current account surplus is usually associated with positive net exports. This however is not
always the case with open economies such as that of Australia featuring an income deficit larger
than the CAD itself.
The net factor income or income account, a sub-account of the current account, is usually
presented under the headings income payments as outflows, and income receipts as inflows.
Income refers not only to the money received from investments made abroad (note: investments
are recorded in the capital account but income from investments is recorded in the current
account) but also to the money sent by individuals working abroad, known as remittances, to
their families back home. If the income account is negative, the country is paying more than it is
taking in interest, dividends, etc. For example, the United States' net income has been declining
exponentially since it has allowed the dollar's price relative to other currencies to be determined
by the market to a point where income payments and receipts are roughly equal.[citation needed] The
difference between Canada's income payments and receipts have been declining exponentially as
well since its central bank in 1998 began its strict policy not to intervene in the Canadian Dollar's
foreign exchange.[2] The various subcategories in the income account are linked to specific
respective subcategories in the capital account, as income is often composed of factor payments
from the ownership of capital (assets) or the negative capital (debts) abroad. From the capital
account, economists and central banks determine implied rates of return on the different types of
capital. The United States, for example, gleans a substantially larger rate of return from foreign
capital than foreigners do from owning United States capital.
In the traditional accounting of balance of payments, the current account equals the change in net
foreign assets. A current account deficit implies a paralleled reduction of the net foreign assets.

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Capital account
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In financial accounting, the capital account is one of the accounts in shareholders' equity. Sole
proprietorships have a single capital account in the owner's equity. Partnerships maintain a
capital account for each of the partners.
In economics, the capital account is one of two primary components of the balance of
payments, the other being the current account. The capital account is referred to as the financial
account in the IMF's definition; the IMF has a different definition of the term capital account.
[citation needed]
(See balance of payments.)

The capital account records all transactions between a domestic and foreign resident that
involves a change of ownership of an asset. It is the net result of public and private international
investment flowing in and out of a country. This includes foreign direct investment, portfolio
investment (such as changes in holdings of stocks and bonds) and other investments (such as
changes in holdings in loans, bank accounts, and currencies).
From a domestic point of view, a foreign investor acquiring a domestic asset is considered a
capital inflow, while a domestic resident acquiring a foreign asset is considered a capital outflow.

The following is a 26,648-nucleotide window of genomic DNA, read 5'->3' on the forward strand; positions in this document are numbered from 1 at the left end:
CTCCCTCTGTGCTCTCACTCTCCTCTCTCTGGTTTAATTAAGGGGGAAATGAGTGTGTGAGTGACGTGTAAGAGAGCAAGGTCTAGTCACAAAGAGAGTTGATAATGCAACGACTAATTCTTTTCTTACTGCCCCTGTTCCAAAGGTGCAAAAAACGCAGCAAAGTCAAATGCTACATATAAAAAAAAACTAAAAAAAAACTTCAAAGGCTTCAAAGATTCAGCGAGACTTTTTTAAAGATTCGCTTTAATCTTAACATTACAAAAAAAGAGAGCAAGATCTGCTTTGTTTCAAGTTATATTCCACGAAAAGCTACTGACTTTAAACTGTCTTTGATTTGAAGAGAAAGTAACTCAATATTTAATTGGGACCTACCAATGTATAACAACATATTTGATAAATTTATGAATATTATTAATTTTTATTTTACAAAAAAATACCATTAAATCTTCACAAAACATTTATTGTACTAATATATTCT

Along with transactions pertaining to non-financial and non-produced assets, the capital account
may also include debt forgiveness, the transfer of goods and financial assets by migrants leaving
or entering a country, the transfer of ownership on fixed assets, the transfer of funds received to
the sale or acquisition of fixed assets, gift and inheritance taxes, death levies, patents, copyrights,
royalties, and uninsured damage to fixed assets. [1]
Countries can impose capital controls to control the flows into and out of their capital accounts.
Countries without capital controls are said to have full Capital Account Convertibility.
monetary policy

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Definition
The regulation of the money supply and interest rates by a central bank, such as the Federal Reserve Board in the U.S., in order to control inflation and stabilize currency. Monetary
policy is one the two ways the government can impact the economy. By impacting the effective cost of money, the Federal Reserve can affect the amount of money that is spent by
consumers and businesses.

CAC (Capital Account Convertibility) for Indian Economy refers to the abolition of all limitations with respect to the movement of capital from India to different countries across the globe. In fact, the
authorities officially involved with CAC (Capital Account Convertibility) for Indian Economy encourage all companies, commercial entities and individual countrymen for investments, divestments, and real
estate transactions in India as well as abroad. It also allows the people and companies not only to convert one currency to the other, but also free cross-border movement of those currencies, without the
interventions of the law of the country concerned.

currency convertibility
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Definition

The ability to exchange money for gold or other currencies. Some governments which do not have largereserves of hard currency foreign reserves try to restrictcurrency convertibility,
since they are not in a position to handle large currency market operations to support their currency when necessary.